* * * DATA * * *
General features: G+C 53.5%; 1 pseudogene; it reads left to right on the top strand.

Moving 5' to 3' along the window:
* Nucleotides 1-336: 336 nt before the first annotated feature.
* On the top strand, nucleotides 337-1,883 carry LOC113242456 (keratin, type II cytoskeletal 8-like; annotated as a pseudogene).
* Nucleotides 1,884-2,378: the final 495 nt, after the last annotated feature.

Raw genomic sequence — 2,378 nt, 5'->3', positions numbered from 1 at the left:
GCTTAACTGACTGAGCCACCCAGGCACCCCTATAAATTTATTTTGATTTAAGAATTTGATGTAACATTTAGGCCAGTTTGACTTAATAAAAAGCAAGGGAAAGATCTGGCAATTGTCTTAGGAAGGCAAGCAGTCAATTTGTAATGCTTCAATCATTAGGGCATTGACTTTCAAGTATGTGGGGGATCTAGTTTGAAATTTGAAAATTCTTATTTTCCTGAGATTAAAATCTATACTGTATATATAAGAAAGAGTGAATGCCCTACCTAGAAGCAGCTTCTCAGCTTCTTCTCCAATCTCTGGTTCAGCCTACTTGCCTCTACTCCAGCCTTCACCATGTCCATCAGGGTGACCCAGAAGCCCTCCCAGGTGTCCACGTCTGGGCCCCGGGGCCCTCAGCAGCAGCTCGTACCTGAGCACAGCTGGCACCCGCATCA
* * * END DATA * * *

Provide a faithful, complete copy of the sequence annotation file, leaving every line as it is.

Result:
General features: G+C 53.5%; 1 pseudogene; it reads left to right on the top strand.

Moving 5' to 3' along the window:
* Nucleotides 1-336: 336 nt before the first annotated feature.
* On the top strand, nucleotides 337-1,883 carry LOC113242456 (keratin, type II cytoskeletal 8-like; annotated as a pseudogene).
* Nucleotides 1,884-2,378: the final 495 nt, after the last annotated feature.

Raw genomic sequence — 2,378 nt, 5'->3', positions numbered from 1 at the left:
GCTTAACTGACTGAGCCACCCAGGCACCCCTATAAATTTATTTTGATTTAAGAATTTGATGTAACATTTAGGCCAGTTTGACTTAATAAAAAGCAAGGGAAAGATCTGGCAATTGTCTTAGGAAGGCAAGCAGTCAATTTGTAATGCTTCAATCATTAGGGCATTGACTTTCAAGTATGTGGGGGATCTAGTTTGAAATTTGAAAATTCTTATTTTCCTGAGATTAAAATCTATACTGTATATATAAGAAAGAGTGAATGCCCTACCTAGAAGCAGCTTCTCAGCTTCTTCTCCAATCTCTGGTTCAGCCTACTTGCCTCTACTCCAGCCTTCACCATGTCCATCAGGGTGACCCAGAAGCCCTCCCAGGTGTCCACGTCTGGGCCCCGGGGCCCTCAGCAGCAGCTCGTACCTGAGCACAGCTGGCACCCGCATCA